56th Venice Biennale | Pavilion of Republic of Cuba | May 8 – November 22, 2015


El artista entre la individualidad y el contexto

At the Cuban Pavilion, four Cuban artists (Luis Gómez Armenteros, Susana Pilar Delahante Matienzo, Grethell Rasua, and Celia-Yunior) along with four international artists (Lida Abdul, Olga Chernysheva, Lin Yilin, and Giuseppe Stampone) highlight the imaginary and reflexive range of the artist, precariously balanced between the distinctive poles of individuality and the context in which they happen to be working.
The pavilion underlines the artists’ ability to give life to a dialogue and narrative structure that, beginning with the individual’s eidetic and identifying baggage, leads to an experience that opens out towards the world and the living as well as the social and cultural context, the political field, and normalized spheres.
The artist symbolically represents a middle space—an endlessly vulnerable area where we are encouraged to undertake a journey. This journey lies in the substantial change of our perceptive systems, in the contamination of creative processes with the urban fabric, design, and technological renewal—all of which are only distant systems of reality in Cuba. This project presents a selection of the artistic practices of a generation that, on the one hand, absorbs the force of its own archives, its intrinsic revolutionary ideological traces, intimacy, and subjectivity as an infinite source of input, and, on the other, traverses social reality and straddles ethic and aesthetic transformation.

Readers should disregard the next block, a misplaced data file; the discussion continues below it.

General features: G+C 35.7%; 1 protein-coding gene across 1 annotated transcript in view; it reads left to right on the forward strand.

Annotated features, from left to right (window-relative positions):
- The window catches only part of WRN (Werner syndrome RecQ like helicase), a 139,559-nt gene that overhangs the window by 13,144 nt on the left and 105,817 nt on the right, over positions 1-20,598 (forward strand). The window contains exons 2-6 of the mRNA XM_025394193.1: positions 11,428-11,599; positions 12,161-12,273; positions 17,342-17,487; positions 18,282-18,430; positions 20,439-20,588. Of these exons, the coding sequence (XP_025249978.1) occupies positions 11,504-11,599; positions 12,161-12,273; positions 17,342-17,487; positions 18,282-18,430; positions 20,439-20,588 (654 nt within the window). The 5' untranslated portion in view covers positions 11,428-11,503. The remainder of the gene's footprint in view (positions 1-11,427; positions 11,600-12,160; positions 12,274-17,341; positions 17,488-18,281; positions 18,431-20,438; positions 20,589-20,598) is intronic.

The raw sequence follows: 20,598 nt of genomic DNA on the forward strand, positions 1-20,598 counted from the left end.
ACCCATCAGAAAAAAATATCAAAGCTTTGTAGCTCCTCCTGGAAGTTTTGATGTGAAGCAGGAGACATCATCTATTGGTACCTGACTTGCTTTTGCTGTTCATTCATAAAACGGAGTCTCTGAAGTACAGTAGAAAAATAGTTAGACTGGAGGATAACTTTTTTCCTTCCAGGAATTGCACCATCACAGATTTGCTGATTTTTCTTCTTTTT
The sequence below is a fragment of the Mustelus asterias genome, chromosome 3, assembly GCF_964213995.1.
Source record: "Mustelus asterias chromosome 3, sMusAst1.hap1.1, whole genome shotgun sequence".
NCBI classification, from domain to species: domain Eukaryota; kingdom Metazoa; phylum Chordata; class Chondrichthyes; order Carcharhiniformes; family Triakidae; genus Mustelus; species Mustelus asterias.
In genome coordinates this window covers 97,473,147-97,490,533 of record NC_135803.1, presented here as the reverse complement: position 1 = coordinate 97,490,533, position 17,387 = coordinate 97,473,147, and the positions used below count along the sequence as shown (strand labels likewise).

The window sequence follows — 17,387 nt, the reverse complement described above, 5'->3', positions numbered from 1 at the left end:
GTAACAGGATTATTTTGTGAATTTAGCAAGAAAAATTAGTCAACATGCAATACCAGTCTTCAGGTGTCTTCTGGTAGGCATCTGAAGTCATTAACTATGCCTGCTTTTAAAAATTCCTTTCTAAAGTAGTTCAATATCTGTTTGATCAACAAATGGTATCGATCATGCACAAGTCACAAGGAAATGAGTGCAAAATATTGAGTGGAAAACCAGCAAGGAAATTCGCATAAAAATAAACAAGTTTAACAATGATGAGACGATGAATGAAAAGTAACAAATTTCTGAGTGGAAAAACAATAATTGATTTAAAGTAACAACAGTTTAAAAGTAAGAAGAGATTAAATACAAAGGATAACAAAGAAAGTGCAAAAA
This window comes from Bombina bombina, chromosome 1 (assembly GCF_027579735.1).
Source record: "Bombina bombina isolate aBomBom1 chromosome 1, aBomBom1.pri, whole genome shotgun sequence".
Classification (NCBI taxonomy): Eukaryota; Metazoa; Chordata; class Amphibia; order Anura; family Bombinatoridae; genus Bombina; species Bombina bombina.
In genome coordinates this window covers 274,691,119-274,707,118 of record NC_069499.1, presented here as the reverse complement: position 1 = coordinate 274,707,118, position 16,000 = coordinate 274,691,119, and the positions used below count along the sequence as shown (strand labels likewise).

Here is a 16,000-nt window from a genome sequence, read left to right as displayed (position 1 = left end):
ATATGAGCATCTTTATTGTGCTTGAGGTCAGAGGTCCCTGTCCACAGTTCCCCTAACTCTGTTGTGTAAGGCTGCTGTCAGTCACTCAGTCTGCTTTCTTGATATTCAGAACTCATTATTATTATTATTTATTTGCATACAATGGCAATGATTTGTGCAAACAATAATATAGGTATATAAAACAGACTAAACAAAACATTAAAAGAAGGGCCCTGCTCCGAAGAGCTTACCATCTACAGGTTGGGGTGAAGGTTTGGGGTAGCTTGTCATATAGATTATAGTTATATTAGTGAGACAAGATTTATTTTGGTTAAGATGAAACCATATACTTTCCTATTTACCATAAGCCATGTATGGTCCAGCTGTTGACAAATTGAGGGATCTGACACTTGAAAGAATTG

El artista entre la individualidad y el contexto leads us to reflect not only on microsystems and the Cuban context, but also on global space, the digital network, global economic processes, and the anthropological and ontological area of interest in geographical areas such as Russia, China, and Afghanistan.
The eight narrations presented in the Cuban Pavilion incorporate a nonlinear flow between individual and collective space, between discussion and deconstruction, between analysis and mental projection. Each of these becomes a container of linguistic and aesthetic frontiers-a “sensitive” space of mutations and expansions. We are taken from the sociological horizon of Celia-Yunior’s Notes on the Ice and Stampone’s Casa particular to Luis Gómez Armenteros’s ironic reflections in La Rivoluzione Siamo Noi, as well as the striking action of Lin Yilin’s video Triumph. And from Grethell Rasúa’s gesture–declaration De la permanencia y otras necesidades and the “Flor Elena Resident” avatar in Susana Pilar Delahante Matienzo’s Dominadoras inmateriales to the limits between current reality, memory, and dreamscape in Lida Abdul’s In Transit and Olga Chernysheva’s Screens.

Jorge Fernández Torres, Giacomo Zaza